Police consider body cameras
Published 8:26 pm Saturday, September 27, 2014
With tensions flaring again in Ferguson, Mo., as protests continue following the Aug. 9 shooting of an unarmed black teenager by a white police officer, law enforcement across the country are taking note.
Suffolk’s police chief, Thomas Bennett, is no exception.
“Every conference I go to, every meeting I go to,” Michael Brown’s death and the ensuing protests have been a main topic of conversation, Bennett told City Council members during their retreat on Thursday.
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Bennett broached the topic during his presentation on public safety, which is common at the annual retreat. But this year included discussion on a piece of equipment that could help prevent what happened in Ferguson from happening here in Suffolk.
“One of the biggest things that’s coming out of it, equipment-wise, is the need for cameras and the need to document certain situations,” Bennett said.
He said he has been informally researching body cameras, which can be worn either on the officer’s head or on the uniform and would record audio and video when activated by the officer.
“The cameras don’t lie,” Bennett said. “They record what they record.”
He said he especially favors a camera that would be worn on glasses, because that way it would record exactly what the officer sees when turning his or her head.
Bennett gave a real-life example discussed at a conference he attended where officers responded to a domestic-violence call. They found a man lying on the bed with a knife to his wife’s throat.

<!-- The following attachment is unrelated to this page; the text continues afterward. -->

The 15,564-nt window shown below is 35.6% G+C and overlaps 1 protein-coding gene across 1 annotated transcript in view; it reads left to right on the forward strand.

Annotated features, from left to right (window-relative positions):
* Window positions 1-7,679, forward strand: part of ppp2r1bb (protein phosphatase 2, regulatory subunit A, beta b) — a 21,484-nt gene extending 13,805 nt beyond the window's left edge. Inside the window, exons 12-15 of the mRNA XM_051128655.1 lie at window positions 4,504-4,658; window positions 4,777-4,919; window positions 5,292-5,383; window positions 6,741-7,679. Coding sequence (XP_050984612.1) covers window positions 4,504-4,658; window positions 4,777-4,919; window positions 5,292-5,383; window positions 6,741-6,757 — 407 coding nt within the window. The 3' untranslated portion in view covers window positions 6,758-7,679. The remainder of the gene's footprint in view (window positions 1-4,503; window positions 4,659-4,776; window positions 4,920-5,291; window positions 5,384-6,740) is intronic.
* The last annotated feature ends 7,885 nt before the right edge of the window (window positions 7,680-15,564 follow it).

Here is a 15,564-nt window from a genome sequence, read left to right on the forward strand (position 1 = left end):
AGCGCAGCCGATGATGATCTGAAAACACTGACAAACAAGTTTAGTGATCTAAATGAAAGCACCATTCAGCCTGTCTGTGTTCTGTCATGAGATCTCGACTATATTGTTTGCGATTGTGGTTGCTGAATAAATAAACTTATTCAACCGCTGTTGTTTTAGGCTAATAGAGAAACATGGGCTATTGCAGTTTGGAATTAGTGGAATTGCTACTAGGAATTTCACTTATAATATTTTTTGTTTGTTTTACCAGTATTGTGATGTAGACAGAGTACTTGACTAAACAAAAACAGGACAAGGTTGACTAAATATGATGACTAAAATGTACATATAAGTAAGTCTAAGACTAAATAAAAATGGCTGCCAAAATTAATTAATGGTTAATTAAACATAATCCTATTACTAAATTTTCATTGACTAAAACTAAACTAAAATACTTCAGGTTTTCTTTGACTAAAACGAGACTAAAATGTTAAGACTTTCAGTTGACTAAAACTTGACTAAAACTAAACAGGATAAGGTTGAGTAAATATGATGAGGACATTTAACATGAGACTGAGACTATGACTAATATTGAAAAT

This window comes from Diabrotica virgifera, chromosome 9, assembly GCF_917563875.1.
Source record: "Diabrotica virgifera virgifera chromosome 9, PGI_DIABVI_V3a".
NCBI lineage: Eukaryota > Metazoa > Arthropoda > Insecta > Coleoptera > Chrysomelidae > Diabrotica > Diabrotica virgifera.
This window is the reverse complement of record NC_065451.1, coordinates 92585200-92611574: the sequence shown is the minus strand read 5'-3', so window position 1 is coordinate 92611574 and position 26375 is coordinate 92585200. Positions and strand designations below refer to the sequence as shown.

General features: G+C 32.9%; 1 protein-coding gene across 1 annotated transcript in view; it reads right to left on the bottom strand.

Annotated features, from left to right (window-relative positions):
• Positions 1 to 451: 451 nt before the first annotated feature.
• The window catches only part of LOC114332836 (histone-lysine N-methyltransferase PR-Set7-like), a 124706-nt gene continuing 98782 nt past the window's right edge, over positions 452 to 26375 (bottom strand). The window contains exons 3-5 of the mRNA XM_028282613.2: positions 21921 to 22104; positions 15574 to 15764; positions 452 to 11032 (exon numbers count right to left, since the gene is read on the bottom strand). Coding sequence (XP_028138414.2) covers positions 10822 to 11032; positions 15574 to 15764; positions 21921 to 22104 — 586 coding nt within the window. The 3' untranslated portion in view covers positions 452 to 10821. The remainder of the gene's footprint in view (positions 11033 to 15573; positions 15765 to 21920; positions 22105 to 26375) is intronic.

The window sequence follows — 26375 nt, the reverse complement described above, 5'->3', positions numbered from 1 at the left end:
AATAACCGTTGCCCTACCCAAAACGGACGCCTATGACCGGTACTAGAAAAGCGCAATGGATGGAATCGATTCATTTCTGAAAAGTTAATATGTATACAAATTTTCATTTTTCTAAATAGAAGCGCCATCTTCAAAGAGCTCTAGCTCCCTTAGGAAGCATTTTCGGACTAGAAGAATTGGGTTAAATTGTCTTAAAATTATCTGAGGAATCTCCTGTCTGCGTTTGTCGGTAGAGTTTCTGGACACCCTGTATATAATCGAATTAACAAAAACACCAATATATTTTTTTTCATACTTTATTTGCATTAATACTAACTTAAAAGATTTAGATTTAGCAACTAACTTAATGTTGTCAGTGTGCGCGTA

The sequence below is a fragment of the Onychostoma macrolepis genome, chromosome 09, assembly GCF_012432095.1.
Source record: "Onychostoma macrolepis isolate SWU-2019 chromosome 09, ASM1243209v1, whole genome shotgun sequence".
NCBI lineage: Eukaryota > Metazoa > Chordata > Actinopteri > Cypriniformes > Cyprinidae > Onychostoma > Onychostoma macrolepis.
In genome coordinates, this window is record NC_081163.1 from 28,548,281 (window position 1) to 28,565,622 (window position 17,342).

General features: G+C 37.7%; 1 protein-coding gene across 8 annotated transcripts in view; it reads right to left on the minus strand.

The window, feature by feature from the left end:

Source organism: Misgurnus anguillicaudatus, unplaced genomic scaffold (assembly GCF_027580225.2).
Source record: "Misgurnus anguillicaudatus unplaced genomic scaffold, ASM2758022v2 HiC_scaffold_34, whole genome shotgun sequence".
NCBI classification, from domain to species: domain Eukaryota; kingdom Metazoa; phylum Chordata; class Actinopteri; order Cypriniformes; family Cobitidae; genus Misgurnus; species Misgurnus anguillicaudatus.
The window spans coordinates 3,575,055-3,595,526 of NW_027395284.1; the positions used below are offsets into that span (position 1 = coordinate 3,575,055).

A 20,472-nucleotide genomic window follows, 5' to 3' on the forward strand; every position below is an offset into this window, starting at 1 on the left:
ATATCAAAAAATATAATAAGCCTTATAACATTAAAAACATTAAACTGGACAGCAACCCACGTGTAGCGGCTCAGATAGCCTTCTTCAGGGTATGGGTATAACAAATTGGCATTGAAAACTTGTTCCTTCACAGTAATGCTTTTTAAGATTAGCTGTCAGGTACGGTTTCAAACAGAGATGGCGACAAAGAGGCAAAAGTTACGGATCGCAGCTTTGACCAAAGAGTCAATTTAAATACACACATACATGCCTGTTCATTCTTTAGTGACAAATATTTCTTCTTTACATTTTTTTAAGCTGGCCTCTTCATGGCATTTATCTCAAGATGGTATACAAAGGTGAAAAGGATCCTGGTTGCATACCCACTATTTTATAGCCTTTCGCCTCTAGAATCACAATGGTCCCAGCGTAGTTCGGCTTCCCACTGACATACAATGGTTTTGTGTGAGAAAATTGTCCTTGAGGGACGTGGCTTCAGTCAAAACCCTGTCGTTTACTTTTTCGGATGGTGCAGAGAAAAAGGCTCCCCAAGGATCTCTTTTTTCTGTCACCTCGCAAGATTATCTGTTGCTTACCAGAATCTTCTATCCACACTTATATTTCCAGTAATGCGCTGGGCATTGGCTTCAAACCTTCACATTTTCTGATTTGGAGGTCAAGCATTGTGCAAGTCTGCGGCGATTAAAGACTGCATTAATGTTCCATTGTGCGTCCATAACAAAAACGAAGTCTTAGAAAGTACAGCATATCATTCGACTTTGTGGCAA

The man acted like he was about to comply with officers’ demands to put down the knife but then quickly brought it back up to her throat, Bennett said. The officers shot and killed the man to save her life.
But rumors surfaced that police had shot the man as he lay in bed asleep.
“They were getting very upset, as you can imagine,” Bennett said.
Faced with the public protests, police decided to release the video from the officers’ body cameras to the media.
“As soon as that happened, everything settled down because everybody saw what happened,” Bennett said.
The chief said Suffolk Police cars are equipped with in-car cameras that begin recording with the lights or sirens are turned on. But they only record video of what’s happening directly in front of the car.
“The majority of the time, what the officer says happened is what happened,” Bennett said.
City Council members seemed to support the extra equipment.
“Your willingness to be an advocate for the cameras shows the confidence in your department,” Councilman Mike Duman said. “It’s a two-way sword, and if you think you’re on the wrong end of it, you’re not going to push the cameras.”
Duman also noted a recent Old Dominion University survey, “Life in Hampton Roads,” that found 94 percent of Suffolk citizens said they were either very satisfied or somewhat satisfied with their police department. It was the highest rate in Hampton Roads for the two categories combined.
Asked by Councilman Roger Fawcett about the price of the cameras, Bennett said it likely would be less than $250,000 to outfit all officers needed.
“I believe Helivi (Holland, the city attorney) would tell you it would certainly be less than one lawsuit,” Bennett said.